a Resource Allocation Algorithm in Beyond 3G Systems, Computer Communications, 33(5), 571-582, 2010.
11

NApplytics description
• SI procedure:
1. Metrics definition
2. Attributes calculation
3. SI calculation
• The weights are calculated by minimizing the Mean Square Error (MSE):
min

𝑤1 ,𝑤2 ,𝑤3

𝑈 − 𝑆𝐼

2

• This process will be executed for each APPPs.

• NApplytics selects the APPP in execution time that fits:
max 𝑆𝐼 𝐴𝑃𝑃𝑃1 , 𝑆𝐼 𝐴𝑃𝑃𝑃2 , … , 𝑆𝐼 𝐴𝑃𝑃𝑃 𝑀
12

NApplytics description
• Overall calculation of the different SI in the training
phase:

13

Results and discussions
• Service analyzed: web browsing
• Protocols: HTTP1.1, HTTP2 and HTTP1.1 TLS
• Experiments realized:
• More than 2500 experiments
• Combination of headlessbrowsing and http_download

14

Results and discussions: HTTP1.1 Protocol
• 887 experiments done
• Distribution of the user experience quality:

Distribution by the SI

Distribution by the U

15

Results and discussions
• Detractor experiments are those who fulfill that:
𝑆𝐼 − 𝑈 ≥ 1.5
• In contrast, promoter experiments are those who fulfill
that:
𝑆𝐼 − 𝑈 ≤ −1.5

16

Results and discussions

Detractor experiments

Promoter experiments

17

Results and discussions
• Weight percentage of each parameter:
Parameter

HTTP1.1

HTTP2

HTTP1.1 TLS

RSRP

30.77%

33.04%

32.57%

RSSI

28.05%

28.06%

27.8%

DL Throughput

41.19%

38.9%

39.63%

• Percentage of detractors and promoters:
Protocol

Detractors

Promoters

HTTP1.1

3.04%

1.47%

HTTP2

1.32%

1.59%

HTTP1.1 TLS

1.8%

1.94%

18

Results and discussions
• Correlation with and without detractors and
promotes experiments:
Protocol

Correlation

Correlation without D&P

HTTP1.1

86.58%

90.67%

HTTP2

86.9%

89.51%

HTTP1.1 TLS

83.72%

86.98%

• Mean Square Error:
Protocol

MSE

HTTP1.1

0.5

HTTP2

0.53

HTTP1.1 TLS

0.59

19

Conclusions
• A new approach to correlate network KPIs with user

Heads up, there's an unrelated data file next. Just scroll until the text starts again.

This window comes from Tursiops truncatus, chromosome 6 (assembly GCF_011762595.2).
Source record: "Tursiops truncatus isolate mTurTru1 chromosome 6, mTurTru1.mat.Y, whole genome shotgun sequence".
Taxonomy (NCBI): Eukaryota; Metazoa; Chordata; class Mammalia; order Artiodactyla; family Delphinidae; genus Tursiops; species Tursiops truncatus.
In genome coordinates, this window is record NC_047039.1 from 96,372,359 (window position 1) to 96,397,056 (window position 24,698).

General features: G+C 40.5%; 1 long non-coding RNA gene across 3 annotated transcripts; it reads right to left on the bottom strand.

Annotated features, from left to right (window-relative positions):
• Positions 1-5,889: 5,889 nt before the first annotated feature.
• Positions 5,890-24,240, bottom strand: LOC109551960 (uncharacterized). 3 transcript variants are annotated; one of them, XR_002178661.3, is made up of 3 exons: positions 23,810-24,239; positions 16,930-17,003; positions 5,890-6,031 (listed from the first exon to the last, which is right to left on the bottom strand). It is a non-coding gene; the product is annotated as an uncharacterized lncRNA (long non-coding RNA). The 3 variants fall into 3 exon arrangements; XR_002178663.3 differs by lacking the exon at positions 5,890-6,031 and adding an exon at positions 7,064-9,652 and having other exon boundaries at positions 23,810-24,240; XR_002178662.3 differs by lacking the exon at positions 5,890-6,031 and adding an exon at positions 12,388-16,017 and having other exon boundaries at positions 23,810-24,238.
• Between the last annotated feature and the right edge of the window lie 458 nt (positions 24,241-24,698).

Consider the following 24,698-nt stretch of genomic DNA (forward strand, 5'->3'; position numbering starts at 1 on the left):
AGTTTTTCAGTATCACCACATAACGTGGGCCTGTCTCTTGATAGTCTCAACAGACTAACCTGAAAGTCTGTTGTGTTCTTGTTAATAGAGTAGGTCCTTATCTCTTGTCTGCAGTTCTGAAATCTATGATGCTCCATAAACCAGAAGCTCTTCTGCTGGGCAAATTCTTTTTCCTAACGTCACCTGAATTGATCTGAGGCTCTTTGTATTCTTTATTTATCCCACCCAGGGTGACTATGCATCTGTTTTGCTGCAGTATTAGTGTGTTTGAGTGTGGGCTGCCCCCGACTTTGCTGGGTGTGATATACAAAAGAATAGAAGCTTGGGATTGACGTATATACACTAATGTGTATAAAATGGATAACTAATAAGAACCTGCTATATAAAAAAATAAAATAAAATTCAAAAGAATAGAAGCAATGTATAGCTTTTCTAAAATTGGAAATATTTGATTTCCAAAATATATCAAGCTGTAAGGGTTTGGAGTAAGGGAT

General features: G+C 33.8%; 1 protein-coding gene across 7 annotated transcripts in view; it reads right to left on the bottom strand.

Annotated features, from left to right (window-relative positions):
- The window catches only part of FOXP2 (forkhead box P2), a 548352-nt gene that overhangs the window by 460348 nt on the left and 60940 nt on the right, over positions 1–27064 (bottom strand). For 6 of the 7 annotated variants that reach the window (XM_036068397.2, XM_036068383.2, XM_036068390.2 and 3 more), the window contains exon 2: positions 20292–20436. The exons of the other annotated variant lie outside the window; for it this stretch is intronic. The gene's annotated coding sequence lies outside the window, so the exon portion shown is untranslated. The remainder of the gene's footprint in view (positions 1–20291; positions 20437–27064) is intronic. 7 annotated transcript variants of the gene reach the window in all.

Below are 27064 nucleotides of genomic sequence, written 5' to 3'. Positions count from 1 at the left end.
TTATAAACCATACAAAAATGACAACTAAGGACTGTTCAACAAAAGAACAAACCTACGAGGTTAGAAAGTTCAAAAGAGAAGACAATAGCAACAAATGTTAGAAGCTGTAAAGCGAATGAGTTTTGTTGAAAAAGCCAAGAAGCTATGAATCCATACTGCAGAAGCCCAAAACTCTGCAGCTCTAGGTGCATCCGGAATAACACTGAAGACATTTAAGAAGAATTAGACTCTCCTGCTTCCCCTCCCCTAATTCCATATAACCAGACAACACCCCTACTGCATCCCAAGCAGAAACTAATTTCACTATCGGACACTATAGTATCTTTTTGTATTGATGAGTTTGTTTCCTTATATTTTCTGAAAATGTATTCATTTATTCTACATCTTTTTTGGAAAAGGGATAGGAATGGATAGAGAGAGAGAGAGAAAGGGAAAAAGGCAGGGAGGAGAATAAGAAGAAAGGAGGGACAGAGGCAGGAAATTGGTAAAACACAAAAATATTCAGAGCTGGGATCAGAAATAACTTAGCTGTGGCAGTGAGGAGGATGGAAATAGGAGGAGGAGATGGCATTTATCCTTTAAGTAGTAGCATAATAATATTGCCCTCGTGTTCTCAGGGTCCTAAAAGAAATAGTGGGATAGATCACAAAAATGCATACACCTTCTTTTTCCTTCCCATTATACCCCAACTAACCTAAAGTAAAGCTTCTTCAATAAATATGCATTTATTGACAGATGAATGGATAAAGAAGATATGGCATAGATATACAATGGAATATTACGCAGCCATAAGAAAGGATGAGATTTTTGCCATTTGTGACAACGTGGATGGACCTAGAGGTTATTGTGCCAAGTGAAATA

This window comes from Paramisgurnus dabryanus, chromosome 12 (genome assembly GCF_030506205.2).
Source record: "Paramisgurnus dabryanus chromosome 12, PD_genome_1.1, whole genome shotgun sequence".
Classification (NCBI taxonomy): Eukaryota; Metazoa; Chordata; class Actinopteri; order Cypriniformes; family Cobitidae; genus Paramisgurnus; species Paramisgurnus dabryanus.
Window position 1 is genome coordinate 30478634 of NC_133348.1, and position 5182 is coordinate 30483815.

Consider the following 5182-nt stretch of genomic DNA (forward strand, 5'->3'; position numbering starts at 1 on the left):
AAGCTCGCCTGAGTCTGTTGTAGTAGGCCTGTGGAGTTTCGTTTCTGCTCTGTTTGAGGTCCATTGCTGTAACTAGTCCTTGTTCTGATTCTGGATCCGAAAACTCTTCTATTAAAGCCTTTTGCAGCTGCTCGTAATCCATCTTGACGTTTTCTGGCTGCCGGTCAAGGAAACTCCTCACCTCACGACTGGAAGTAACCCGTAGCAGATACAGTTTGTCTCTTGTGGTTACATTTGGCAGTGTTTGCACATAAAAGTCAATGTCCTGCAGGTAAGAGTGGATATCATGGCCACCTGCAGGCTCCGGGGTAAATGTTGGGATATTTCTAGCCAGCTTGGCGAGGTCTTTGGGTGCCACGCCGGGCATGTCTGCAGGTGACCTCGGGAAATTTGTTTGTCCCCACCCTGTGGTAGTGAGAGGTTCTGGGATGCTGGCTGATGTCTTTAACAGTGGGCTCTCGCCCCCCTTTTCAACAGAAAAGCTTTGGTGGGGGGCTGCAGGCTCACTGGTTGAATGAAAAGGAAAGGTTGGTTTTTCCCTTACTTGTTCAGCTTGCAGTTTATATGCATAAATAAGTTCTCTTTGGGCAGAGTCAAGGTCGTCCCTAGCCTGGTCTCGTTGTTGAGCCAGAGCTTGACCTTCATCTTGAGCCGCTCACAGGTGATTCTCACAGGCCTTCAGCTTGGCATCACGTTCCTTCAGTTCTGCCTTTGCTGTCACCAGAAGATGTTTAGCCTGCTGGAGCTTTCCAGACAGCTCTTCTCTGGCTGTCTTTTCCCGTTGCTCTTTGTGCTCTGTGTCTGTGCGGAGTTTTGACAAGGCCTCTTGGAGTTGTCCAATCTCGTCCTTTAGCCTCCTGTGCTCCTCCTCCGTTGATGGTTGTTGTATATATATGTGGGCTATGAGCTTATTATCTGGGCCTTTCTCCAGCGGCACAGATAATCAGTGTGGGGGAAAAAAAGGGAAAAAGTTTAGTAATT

experience while using an APP is designed.
• This will help software APP developers to understand
the user’s experience during the APP execution and
act accordingly (e.g. changing the APPP).
• We obtain a high correlation for the web browsing
service.

20

Future work
• Implement more services:
– Video streaming (e.g. YouTube)
– Voice over IP
–…

• Implement more protocols:
– RTP
– UDP
–…

21

Thank you for coming!
Enjoy the stay
Thank you for your attention!
Alvaro G. Perez (aperez@eurob.com)
MNM’17 Dublin – June 2017

NApplytics description
• Distribution accordingly to RSRP values:
60000

Number of samples

50000
40000
30000

20000
10000

-50

-52

-54

-56

-58

-60

-62

-64

-66

-68

-70

-72

-74

-76

-78

-80

-82

-84

-86

-88

-90

-92

-94

-96

-98

-100

-102

-104

-106

-108

-110

-112

-114

-116

-118

-120

-122

-124

-126

-128

0

RSRP [dBm]

• Each level has been chosen with
the aim of having a similar number
of samples.
• 696,111 samples from MONROE
database.

SI Level RSRP Range # Samples
1
1-2
2-3
3-4
4-5
5

≤ −109
]−109, −103]
]−103, −97]
]−97, −92]
]−92, −88]
> −88

99,217
111,028
128,332
125,451
134,775
97,308

23

NApplytics description
• For the training phase the same type of experiments
that for the testing phase has been realized.
• The weights are calculated by minimizing the Mean
Square Error (MSE):
min

𝑤1 ,𝑤2 ,𝑤3

𝑈 − 𝑆𝐼

2

• This problem was solved using the Generalized Reduce
Gradient (GRG):
– Is a generalization of the reduced gradient method by allowing
nonlinear constraints and arbitrary bounds on the variables.
24

NApplytics metrics
• We considered to use the following metrics:





RSRP (Reference Signal Receive Power)
RSRQ (Reference Signal Receive Quality)
RSSI (Received Signal Strength Indicator)
Downlink Throughput

• But RSRQ depends on RSRP and RSSI:
RSRQ = (N_RB * RSRP) / RSSI

, being N_RB the number of resource blocks.
• In case there is no noise and no interferences:
RSSI = 12 * N * RSRP
25